The secret to soft skin is not necessarily increasing its water content but retaining molecular fluidity

Scientists in Sweden have probed the outermost layer of skin to gain molecular insights into how naturally occurring molecules in this layer protect it from drying out.


The secret to soft skin is not necessarily increasing its water content but retaining molecular fluidity

Healthy skin with a normal degree of hydration is soft and pliable. This is not the case for dry skin, which is brittle and easily cracks. To treat dry skin it is common to apply a cosmetic containing a humectant  ?  a type of "moisturiser" – like glycerol or urea. These substances are also components of natural moisturising factor (NMF), a group of molecules naturally present in the skin barrier. The beneficial function of these compounds is often claimed to be their capacity for increasing skin hydration, although the underlying mechanisms are generally described with a rather weak molecular basis.

Sebastian Björklund and his colleagues at Lund University wanted to discover if the increased pliability and softness of dry skin treated with these compounds was due to them promoting the uptake of more water, or if there were other mechanisms to explain this. They found that molecules from the NMF increase the mobility of proteins and lipids in the stratum corneum - the outermost layer of the skin.

Using these findings to build on previous work, the team concluded that NMF compounds substitute for water in dry conditions but do not work by increasing water content. ‘Based on this, we can state that the term “moisturiser” is misleading for the types of molecules that are commonly used in skin formulations,’ Björklund says.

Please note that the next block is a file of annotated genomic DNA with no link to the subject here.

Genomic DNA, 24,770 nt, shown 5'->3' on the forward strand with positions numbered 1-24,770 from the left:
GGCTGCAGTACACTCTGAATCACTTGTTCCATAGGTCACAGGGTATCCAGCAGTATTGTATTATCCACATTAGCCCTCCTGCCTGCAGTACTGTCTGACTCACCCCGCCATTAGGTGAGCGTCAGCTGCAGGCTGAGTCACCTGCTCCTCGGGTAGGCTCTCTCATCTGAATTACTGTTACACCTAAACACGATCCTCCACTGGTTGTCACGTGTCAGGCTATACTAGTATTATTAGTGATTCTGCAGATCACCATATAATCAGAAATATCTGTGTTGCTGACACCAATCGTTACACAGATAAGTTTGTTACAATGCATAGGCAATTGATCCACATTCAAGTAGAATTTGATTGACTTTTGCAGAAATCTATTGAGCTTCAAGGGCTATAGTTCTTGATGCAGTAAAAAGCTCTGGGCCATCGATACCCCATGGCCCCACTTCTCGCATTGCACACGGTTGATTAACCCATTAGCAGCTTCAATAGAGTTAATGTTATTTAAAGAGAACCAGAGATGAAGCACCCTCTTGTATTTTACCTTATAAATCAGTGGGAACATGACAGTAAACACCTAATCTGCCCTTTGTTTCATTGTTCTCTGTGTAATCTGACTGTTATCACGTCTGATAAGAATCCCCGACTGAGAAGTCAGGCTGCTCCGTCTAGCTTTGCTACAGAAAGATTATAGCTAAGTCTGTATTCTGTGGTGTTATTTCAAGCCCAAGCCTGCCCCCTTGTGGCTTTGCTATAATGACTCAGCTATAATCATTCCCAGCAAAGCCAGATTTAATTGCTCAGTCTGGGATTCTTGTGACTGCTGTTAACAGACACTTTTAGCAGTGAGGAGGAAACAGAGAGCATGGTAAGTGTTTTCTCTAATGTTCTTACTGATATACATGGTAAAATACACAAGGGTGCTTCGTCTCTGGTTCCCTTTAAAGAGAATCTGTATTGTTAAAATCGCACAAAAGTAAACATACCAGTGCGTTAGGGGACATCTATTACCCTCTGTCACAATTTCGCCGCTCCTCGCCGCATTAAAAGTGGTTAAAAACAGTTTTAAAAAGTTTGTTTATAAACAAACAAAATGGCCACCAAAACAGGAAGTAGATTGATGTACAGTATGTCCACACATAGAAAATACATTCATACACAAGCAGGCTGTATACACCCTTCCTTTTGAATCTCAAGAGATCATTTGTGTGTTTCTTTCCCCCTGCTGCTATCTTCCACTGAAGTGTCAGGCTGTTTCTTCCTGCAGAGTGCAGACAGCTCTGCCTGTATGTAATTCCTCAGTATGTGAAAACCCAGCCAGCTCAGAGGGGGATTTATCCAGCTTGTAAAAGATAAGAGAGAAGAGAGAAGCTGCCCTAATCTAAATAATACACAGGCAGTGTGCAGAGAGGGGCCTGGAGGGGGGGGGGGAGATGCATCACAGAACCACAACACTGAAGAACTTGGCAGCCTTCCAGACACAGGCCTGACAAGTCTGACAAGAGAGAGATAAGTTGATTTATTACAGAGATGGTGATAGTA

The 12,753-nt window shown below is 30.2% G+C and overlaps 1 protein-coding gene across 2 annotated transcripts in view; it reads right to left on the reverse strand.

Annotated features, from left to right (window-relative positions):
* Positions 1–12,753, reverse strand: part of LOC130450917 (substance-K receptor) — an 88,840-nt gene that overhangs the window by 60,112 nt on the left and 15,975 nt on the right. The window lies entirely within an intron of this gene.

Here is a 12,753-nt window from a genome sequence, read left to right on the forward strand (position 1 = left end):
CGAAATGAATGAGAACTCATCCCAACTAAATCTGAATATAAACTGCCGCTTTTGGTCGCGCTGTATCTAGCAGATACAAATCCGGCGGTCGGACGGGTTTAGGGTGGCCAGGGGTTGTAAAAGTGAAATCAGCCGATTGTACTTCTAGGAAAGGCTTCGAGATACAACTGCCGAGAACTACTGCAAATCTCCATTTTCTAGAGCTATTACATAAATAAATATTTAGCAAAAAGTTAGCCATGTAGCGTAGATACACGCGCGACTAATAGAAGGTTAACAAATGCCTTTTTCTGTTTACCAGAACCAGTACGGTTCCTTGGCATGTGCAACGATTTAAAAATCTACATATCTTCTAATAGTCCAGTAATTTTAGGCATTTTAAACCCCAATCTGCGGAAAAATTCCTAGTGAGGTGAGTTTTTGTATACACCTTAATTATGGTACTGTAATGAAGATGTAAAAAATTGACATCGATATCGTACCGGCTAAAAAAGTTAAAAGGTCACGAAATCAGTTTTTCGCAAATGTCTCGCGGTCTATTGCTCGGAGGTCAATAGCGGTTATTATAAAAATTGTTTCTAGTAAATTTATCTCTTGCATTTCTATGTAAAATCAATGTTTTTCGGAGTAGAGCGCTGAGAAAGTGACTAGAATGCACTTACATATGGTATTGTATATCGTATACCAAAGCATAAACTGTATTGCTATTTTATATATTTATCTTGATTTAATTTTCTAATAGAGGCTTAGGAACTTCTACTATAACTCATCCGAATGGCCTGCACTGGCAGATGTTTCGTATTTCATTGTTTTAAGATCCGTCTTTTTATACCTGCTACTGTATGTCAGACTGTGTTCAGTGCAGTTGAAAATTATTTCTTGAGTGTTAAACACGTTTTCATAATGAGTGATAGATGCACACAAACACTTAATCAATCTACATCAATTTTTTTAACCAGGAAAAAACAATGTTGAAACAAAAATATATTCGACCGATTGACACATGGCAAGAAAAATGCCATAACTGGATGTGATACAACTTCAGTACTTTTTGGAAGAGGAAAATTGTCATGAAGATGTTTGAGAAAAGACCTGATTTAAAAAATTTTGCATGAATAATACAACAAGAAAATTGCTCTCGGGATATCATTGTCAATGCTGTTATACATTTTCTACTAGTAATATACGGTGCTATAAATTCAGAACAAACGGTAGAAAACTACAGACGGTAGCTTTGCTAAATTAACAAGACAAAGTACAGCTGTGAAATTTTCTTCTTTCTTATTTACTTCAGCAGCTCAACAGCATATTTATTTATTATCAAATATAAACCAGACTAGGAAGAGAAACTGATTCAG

‘The ability of the stratum corneum to maintain the body’s moisture balance while being only half the thickness of a sheet of photocopy paper is one of the wonders of the natural world. It’s a shame that familiarity with it blinds us to how remarkable it is,’ comments Colin Sanders, founder of Colin's Cosmetic Consultancy, in the UK. ‘Cosmetic scientists have long known that glycerol and urea both have the ability to restore moisture to dry skin. But exactly how they do this is a matter of speculation. By bringing to bear the use of NMR techniques, Björklund and his colleagues have shown that these agents affect the mobility of the lipids in the skin. This may well turn out to be a key clue in how they work, which might help to produce new and better moisturisers,’ he adds.